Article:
But the first time I experienced the death of someone I knew was when my grandfather died. I think I was 12 years old. It was all so foreign to me. His funeral was at a church but it wasn’t like any church service I had been to before. I didn’t understand it very much and I remember being confused. I had a lot of questions.

The confirmands had a lot of questions Wednesday evening as well. “When someone dies do they instantly go to heaven, or do they have to wait until Jesus comes back?” “It is okay to be cremated?” “If someone is cremated how will their body be raised from the dead?” “What will the resurrection be like?”

Good questions from young minds.We answered and talked about those questions.

In the scripture we read today from Luke’s gospel we find questions about death as well. The women go to the tomb where Jesus was laid only to find it empty. The “two men in dazzling clothes,” or angels, appear. The men ask the women, “Why do you look for the living among the dead? He is not here, but has risen.”

Being familiar with the Easter story we tend to scan over that bit of scripture and thus miss just how much of an unexpected shock it must have been to the women.

The women had gotten up early in the morning and had gone to the ancient equivalent of a cemetery with the intent of putting spices and oil on Jesus’ lifeless body.

It wasn’t something they could have been looking forward to doing. Just two days before Jesus had been brutally beaten and killed. Nails had pierced his hands and feet. A spear had been thrust in his side. Because he died just before the Sabbath began at sundown on Friday, his body could not be properly prepared for burial in the tomb. It had been a rush job, but the women were thankful to Joseph of Arimathea who had gone to Pilate Friday afternoon and asked him for Jesus body. Joseph did the best he could and put Jesus in a tomb that Joseph had created for himself.

Now the women walked to the tomb to finish preparing Jesus’ body. They were planning on unwrapping the linen cloth that Joseph had put around Jesus’ body, place the ointments and spices on the body, and wrap it back up with the linen cloth.

Now this was significant for many reasons, not the least of which was the fact that by doing this they would be “unclean.” In Numbers 19 the Jewish law said that touching a dead body meant a person was unclean for seven days. They would have to go through certain purification rites and have the water of cleansing sprinkled on them on the third day and the seventh day before they once again would be clean. And if they didn’t do this they would be cut off from the people. Pretty drastic, huh?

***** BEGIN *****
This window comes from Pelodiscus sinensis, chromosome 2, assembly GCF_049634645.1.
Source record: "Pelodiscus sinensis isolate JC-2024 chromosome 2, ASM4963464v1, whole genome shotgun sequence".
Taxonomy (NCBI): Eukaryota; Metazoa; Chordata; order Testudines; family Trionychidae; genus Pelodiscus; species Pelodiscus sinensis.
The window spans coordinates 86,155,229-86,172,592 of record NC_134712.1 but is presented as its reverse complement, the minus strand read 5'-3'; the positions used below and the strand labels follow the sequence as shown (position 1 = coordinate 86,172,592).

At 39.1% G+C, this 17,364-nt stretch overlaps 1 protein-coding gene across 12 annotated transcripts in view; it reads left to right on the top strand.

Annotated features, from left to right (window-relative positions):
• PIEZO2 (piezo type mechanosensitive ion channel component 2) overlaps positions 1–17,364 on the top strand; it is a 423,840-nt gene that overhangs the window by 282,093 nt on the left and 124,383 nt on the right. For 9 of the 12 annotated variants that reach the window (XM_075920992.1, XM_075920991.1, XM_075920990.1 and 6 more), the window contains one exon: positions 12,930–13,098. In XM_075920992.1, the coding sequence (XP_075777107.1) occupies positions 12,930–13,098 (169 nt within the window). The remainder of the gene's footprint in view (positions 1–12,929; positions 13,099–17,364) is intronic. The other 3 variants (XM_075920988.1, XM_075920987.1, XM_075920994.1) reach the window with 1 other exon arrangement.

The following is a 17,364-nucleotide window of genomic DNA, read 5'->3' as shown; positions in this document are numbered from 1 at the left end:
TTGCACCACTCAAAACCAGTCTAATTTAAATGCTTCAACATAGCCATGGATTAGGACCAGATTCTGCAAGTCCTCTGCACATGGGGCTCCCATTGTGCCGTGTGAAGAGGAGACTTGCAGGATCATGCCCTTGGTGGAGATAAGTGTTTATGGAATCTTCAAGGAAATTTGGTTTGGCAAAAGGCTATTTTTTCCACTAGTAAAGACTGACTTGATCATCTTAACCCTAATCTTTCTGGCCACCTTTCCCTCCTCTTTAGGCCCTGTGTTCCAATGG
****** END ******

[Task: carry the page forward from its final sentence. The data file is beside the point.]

The women were willing to pay the cost, thought. The were in for a surprise, tough. They went to the grave expecting to see the dead, and instead they encounter the living. They discovered that Jesus had risen from the dead. They were the first humans to hear the Easter message.

As Christians, as followers and disciples of Jesus Christ, we are a resurrection people. We are not a people looking for the living among the dead. We are a people of new life, an Easter people.

The problem is that sometimes we don’t act like it. We act like people of the world, not people of Jesus.

Even with our best intentions our focus can drift from heavenly things to the things of our world. Our problems seem to grasp our attention and refuse to let it go. The bills pile up and financial challenges seem like they will overwhelm us. Our health or the health of loved ones become medical problems resulting in test after test, procedure after procedure, prescription after prescription of expensive medicines that may not seem to help.

Or maybe our worldly focus is on relationships that are strained or even broken. Maybe we have been betrayed and our hearts are broken. Maybe the memories of something we’ve done in the past create guilt and continue to affect our present and the future.

Maybe our focus is on money and power and climbing to the top. Maybe our focus is on our work or our careers, taking away time and energy from our families and loved ones.

You get the idea. The problem is that all those things are temporary. All those things are spiritually dead. We look for life, for significance, for meaning, for purpose, where those things cannot be found. We look for the living among the dead.

In 1 John 2:15-17 we read, “Do not love the world or the things in the world. The love of the Father is not in those who love the world; for all that is in the world—the desire of the flesh, the desire of the eyes, the pride in riches—comes not from the Father but from the world. And the world and its desire are passing away, but those who do the will of God live forever.”

The worldly things are passing away. Jesus does not.

Matthew 6:19-20 reads, “Do not store up for yourselves treasures on earth, where moth and rust[a] consume and where thieves break in and steal; but store up for yourselves treasures in heaven, where neither moth nor rust consumes and where thieves do not break in and steal.”